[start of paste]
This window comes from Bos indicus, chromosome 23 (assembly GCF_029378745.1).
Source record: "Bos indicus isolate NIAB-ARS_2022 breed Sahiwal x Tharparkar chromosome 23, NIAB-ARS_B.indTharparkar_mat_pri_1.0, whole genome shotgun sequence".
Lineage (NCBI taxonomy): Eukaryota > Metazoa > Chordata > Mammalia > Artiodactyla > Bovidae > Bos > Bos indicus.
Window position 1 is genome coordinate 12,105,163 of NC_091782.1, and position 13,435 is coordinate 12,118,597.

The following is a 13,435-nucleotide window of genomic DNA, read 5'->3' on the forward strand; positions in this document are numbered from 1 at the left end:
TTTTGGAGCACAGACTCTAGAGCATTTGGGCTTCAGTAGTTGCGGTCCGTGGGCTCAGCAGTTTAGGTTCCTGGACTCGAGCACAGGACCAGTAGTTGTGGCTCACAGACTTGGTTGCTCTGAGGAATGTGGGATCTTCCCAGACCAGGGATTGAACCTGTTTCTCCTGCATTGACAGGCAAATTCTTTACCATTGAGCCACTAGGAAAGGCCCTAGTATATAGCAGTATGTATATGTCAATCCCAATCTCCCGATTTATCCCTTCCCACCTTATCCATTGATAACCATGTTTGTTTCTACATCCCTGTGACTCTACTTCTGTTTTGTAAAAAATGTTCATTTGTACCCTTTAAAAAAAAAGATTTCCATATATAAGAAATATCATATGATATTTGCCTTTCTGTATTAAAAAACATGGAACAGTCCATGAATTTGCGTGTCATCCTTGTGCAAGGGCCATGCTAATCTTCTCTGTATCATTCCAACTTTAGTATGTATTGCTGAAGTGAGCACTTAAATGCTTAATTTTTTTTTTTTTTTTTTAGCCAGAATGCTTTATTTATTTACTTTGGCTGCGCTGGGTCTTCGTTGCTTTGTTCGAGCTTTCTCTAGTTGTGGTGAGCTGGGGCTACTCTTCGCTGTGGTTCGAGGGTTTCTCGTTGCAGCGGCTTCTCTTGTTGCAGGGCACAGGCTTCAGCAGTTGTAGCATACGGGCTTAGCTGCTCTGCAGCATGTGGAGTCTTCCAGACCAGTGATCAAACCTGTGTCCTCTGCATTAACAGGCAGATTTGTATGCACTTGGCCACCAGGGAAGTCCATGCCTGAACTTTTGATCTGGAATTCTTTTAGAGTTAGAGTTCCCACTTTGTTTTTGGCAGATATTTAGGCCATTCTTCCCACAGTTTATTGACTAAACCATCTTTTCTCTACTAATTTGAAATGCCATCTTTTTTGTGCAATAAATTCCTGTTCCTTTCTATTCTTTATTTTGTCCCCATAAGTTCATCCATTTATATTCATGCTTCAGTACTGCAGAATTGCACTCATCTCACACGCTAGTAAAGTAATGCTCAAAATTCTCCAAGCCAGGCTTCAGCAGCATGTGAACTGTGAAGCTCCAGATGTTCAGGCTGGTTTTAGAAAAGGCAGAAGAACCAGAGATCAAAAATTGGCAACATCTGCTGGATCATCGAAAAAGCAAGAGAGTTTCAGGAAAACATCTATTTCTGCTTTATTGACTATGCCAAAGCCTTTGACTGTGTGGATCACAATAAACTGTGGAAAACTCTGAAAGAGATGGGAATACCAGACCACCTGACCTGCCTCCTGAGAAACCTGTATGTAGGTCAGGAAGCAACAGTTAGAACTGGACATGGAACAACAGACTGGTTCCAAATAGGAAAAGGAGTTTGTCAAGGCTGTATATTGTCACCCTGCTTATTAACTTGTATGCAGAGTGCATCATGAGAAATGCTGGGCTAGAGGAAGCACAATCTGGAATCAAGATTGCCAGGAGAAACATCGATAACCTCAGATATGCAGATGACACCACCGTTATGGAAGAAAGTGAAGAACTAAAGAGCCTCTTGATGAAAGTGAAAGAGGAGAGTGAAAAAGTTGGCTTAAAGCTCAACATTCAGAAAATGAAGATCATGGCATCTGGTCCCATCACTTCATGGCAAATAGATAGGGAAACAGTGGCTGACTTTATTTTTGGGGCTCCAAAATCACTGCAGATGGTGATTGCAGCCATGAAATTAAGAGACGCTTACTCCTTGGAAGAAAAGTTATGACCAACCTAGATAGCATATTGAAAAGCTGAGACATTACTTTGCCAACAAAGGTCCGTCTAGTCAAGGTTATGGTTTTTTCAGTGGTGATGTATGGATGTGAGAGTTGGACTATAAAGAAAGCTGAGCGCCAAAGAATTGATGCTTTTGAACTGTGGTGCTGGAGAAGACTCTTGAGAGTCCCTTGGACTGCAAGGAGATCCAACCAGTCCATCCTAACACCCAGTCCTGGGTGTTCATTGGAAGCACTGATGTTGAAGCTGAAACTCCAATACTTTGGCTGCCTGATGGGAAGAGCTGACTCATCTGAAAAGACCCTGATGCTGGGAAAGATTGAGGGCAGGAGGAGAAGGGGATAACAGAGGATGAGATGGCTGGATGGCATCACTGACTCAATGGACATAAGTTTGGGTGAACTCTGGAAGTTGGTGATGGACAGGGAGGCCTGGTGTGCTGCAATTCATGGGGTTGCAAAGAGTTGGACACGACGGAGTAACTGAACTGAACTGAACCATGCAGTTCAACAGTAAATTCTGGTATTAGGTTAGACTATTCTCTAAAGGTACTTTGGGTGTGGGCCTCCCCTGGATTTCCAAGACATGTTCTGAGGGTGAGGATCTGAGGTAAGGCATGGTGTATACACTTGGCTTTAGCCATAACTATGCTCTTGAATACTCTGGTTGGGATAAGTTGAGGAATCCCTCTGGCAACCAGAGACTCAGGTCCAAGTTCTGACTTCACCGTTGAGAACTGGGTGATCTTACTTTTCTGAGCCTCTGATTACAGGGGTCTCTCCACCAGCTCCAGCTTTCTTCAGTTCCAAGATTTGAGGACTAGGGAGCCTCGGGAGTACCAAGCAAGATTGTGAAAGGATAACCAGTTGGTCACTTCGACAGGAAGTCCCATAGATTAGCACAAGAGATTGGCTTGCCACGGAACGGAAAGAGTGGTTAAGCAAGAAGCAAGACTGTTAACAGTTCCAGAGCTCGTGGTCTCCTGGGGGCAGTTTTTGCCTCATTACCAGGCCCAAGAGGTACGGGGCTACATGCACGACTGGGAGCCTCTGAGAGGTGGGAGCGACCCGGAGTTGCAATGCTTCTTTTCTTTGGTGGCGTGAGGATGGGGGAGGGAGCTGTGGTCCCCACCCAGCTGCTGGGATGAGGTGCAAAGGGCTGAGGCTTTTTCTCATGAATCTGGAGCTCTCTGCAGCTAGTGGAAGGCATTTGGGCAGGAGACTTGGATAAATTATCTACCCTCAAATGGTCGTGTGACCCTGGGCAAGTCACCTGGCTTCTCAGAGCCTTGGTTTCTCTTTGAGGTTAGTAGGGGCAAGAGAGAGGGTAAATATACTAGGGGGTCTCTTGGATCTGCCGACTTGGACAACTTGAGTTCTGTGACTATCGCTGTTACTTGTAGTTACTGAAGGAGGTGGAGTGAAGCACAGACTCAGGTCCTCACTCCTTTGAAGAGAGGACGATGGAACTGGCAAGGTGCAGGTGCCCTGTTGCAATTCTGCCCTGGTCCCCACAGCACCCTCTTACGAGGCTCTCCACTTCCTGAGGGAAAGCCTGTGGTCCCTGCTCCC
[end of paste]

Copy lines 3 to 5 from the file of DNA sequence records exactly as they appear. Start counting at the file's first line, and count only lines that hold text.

Lineage (NCBI taxonomy): Eukaryota > Metazoa > Chordata > Mammalia > Artiodactyla > Bovidae > Bos > Bos indicus.
Window position 1 is genome coordinate 12,105,163 of NC_091782.1, and position 13,435 is coordinate 12,118,597.

The following is a 13,435-nucleotide window of genomic DNA, read 5'->3' on the forward strand; positions in this document are numbered from 1 at the left end: